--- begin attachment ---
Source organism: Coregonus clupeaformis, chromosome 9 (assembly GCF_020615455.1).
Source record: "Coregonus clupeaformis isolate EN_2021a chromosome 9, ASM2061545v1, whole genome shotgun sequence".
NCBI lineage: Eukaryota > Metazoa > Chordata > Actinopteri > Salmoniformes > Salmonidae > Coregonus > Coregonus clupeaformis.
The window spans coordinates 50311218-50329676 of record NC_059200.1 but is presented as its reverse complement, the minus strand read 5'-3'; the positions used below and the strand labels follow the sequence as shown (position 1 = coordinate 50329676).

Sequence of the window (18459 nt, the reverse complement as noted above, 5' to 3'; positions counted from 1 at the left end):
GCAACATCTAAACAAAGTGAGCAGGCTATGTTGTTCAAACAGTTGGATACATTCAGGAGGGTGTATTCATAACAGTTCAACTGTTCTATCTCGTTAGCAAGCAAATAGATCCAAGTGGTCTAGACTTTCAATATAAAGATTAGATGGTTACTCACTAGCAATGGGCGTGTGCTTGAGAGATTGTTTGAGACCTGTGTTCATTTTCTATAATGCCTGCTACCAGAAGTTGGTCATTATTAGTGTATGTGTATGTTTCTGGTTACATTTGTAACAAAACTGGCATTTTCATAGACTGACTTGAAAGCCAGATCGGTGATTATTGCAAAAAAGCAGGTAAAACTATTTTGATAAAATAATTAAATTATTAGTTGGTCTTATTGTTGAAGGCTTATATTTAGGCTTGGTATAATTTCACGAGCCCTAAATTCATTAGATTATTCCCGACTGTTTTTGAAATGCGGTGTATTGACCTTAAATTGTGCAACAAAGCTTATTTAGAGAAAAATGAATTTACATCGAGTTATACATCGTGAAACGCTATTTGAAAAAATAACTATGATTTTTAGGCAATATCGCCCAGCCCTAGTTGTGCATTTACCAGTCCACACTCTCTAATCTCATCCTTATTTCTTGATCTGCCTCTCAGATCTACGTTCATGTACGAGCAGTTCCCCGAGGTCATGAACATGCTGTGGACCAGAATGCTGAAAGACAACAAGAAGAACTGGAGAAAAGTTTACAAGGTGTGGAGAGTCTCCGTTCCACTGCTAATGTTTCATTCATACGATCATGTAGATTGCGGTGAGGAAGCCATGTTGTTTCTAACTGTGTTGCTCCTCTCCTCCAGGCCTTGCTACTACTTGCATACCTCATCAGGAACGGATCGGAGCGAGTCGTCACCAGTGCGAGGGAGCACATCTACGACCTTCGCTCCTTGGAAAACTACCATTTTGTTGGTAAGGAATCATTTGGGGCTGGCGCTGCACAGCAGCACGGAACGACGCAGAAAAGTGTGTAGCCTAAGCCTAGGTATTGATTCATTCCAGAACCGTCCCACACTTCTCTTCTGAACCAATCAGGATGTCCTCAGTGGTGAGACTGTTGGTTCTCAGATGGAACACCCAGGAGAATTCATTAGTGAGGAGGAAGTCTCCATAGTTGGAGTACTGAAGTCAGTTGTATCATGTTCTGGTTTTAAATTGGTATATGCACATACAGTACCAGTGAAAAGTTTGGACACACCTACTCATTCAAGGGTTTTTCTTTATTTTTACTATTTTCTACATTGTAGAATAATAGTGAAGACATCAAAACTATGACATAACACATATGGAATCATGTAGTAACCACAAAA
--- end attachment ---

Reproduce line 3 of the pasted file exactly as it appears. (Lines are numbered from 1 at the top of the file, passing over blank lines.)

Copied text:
NCBI lineage: Eukaryota > Metazoa > Chordata > Actinopteri > Salmoniformes > Salmonidae > Coregonus > Coregonus clupeaformis.